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BP, Shell to Face New Shareholder Challenge Over Climate in 2019

  • Dutch group Follow This may also target Exxon Mobil, Chevron
  • Resolutions ask companies to align business with Paris accord

The activists who rankled Royal Dutch Shell Plc by filing climate-change resolutions for three straight years now are targeting other oil majors.

Follow This, a Dutch group that accumulates shares in oil companies in order to press them over greenhouse gas emissions, has filed another resolution against Shell for 2019. It also filed its first resolution against BP Plc and may target Chevron Corp. and Exxon Mobil Corp. in the same way.

The group, led by former journalist Mark van Baal, has been a source of frustration for Shell management, even though its resolutions have gone down to defeat. Van Baal stood up at the Anglo-Dutch supermajor’s May 2018 shareholder meeting and said Shell was misleading its investors by saying it was on track to meet global climate targets, prompting CEO Ben van Beurden to angrily retort that wasn’t the case.

Last week, seven months after the exchange, Van Beurden softened his tone. He said Shell should do more on climate change and that the company will set public, short-term targets on emissions reductions starting in 2020, which could impact how the company deploys capital.

Paris Accord

“We’ve seen how effective climate resolutions are in the case of Shell,” Van Baal said in a statement. “However, we need the entire oil and gas industry to go along.”

The resolutions will ask companies to align their investments with the 2016 Paris Agreement, in which countries agreed they would try to limit global warming to less than 2 degrees Celsius (3.6 degrees Fahrenheit). Global carbon emissions need to fall 25 percent by 2030 to reach the goal, while some oil companies, mostly in the U.S., haven’t even indicated they’ll cut greenhouse gases to that extent within their own operations.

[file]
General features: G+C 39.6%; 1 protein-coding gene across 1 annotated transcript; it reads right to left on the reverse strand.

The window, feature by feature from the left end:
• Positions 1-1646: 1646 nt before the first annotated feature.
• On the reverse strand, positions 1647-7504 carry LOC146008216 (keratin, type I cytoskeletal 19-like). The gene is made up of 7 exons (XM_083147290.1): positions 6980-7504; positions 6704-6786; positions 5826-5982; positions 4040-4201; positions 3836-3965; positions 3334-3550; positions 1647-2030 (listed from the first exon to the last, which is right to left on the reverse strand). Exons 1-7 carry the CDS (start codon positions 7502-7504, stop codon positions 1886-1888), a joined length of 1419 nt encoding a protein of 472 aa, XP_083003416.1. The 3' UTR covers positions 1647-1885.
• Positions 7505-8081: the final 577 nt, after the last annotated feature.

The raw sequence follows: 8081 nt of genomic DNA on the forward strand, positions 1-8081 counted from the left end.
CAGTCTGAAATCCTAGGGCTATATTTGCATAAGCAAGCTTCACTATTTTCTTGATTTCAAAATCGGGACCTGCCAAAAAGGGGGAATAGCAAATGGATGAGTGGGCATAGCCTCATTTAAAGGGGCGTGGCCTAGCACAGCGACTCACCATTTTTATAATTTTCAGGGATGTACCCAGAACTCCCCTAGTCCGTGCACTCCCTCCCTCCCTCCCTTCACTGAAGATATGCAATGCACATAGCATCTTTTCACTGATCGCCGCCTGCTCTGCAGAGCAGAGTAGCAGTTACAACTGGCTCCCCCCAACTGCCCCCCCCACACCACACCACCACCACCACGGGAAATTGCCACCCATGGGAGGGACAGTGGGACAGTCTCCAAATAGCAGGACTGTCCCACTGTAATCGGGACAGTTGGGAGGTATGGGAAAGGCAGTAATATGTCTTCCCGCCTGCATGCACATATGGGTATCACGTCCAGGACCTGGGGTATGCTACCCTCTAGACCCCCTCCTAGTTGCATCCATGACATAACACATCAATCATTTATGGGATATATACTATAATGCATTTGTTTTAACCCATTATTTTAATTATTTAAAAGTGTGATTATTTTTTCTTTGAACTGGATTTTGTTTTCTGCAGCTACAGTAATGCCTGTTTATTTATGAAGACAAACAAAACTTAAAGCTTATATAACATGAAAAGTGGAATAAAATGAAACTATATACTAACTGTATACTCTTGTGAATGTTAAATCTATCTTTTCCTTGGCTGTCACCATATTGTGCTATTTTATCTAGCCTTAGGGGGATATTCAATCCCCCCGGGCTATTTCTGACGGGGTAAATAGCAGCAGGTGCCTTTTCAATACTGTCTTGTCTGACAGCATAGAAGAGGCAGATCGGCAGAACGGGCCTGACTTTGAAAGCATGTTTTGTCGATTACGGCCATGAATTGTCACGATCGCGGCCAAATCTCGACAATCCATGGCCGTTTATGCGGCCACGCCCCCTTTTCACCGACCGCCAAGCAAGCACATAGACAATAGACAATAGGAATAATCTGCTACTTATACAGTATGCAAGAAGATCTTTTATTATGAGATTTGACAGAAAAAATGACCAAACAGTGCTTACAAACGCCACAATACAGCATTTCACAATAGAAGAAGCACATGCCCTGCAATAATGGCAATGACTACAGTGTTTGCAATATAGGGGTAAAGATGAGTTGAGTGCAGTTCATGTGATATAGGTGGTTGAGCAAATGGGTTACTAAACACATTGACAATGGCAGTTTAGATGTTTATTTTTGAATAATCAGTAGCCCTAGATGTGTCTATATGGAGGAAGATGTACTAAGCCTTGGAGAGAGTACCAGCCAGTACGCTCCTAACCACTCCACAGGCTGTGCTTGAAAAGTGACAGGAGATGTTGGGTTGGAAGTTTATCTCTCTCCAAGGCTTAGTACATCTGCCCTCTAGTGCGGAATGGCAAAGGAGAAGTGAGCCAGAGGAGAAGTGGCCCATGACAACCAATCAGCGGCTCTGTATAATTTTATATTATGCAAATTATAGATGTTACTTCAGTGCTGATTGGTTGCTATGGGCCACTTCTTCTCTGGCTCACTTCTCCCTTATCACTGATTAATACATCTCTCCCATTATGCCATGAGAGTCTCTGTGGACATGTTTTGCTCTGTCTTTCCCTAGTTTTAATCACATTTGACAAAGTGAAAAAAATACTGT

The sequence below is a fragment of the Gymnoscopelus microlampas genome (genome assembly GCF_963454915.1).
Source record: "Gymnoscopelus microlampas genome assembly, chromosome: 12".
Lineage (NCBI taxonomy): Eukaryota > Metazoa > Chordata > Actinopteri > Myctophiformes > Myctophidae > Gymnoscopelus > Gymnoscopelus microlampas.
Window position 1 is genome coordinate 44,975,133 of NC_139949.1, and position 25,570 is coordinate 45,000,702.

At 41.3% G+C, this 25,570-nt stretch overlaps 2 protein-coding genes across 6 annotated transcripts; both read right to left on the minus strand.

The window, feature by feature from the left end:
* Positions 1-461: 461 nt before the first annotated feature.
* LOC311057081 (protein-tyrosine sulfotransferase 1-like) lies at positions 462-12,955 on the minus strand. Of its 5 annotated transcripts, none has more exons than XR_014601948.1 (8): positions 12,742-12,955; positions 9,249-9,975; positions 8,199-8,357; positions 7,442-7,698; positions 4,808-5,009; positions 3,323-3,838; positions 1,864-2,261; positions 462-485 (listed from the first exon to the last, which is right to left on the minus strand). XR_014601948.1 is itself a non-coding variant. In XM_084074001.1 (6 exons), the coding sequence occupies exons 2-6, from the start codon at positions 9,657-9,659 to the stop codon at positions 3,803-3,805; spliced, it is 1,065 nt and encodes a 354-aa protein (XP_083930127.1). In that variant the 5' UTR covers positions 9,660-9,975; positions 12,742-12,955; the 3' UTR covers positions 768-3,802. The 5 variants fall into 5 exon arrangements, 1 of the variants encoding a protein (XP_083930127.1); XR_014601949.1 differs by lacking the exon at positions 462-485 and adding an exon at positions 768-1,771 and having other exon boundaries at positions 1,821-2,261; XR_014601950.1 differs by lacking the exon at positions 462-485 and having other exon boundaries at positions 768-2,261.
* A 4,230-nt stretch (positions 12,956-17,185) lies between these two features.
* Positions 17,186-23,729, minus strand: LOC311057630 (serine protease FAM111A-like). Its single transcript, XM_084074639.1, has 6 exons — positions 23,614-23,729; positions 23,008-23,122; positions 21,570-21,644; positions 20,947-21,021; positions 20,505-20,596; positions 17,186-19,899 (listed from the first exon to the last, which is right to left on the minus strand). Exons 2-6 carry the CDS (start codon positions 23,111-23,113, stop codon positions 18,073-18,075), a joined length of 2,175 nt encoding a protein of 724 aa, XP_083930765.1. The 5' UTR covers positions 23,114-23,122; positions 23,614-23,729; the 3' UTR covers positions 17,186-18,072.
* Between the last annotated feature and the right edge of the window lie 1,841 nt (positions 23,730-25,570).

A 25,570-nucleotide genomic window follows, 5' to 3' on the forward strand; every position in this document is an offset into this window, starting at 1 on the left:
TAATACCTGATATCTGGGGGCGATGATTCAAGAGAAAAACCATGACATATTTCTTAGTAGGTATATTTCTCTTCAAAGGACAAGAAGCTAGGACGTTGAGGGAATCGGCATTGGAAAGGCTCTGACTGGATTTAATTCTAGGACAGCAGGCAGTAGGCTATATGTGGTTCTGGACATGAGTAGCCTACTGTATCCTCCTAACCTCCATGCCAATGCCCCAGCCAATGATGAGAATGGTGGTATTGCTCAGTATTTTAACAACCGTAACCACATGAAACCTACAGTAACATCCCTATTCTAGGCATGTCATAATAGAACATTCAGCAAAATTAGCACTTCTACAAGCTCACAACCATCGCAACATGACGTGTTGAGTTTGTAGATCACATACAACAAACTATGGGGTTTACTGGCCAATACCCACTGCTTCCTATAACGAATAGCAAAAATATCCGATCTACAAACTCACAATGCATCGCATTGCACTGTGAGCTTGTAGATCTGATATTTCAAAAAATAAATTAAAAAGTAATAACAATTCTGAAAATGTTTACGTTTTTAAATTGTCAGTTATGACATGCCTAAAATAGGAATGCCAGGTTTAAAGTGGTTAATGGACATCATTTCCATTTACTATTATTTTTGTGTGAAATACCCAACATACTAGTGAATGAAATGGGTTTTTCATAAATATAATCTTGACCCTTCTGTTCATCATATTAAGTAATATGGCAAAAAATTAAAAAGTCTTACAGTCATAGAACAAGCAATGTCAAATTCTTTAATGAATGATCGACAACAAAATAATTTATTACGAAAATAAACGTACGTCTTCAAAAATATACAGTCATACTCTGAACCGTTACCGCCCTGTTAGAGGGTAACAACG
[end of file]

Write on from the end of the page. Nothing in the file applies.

Along with customer usage, the energy sector accounts for about two-thirds of global emissions, according to the Institutional Investors Group on Climate Change.

BP said in a statement it had received the resolution and was considering it carefully, while also pointing to near-term targets to cut emissions from its own operations and its energy transition report. Shell said the resolution was “unnecessary” given its announcement on short-term targets last week. Exxon spokesman Scott Silvestri declined to comment.

“Chevron is taking prudent, practical and cost-effective actions to address potential climate change risks, including managing emissions, testing new technologies and increasing efficiency,” Sean Comey, a Chevron spokesman, said in an email. “We actively engage with investors to encourage thoughtful dialogue that produces meaningful solutions to climate change.”

Competing Goals

Shareholder pressure has already taken a toll on Big Oil. Last year, as pension funds in Shell’s home country of the Netherlands expanded their criticism of the company, it became the only supermajor to start seeking emissions cuts from customers. That’s on top of the work Shell does to limit pollution from its operations. Follow This wants BP and others to do the same.

Companies have now acknowledged they should contribute to climate solutions. However, oil bosses also say they’re worried about hindering economic growth or disrupting other goals, such as giving everyone in the world access to electricity. Additionally, when Big Oil has ventured into low-carbon businesses in the past, it’s lost money.

Shell and BP are both expected to have annual general meetings in May 2019. Follow This hasn’t yet filed resolutions against Exxon and Chevron and will only do so if it doesn’t duplicate the work of other activist shareholders, Van Baal said in a statement.


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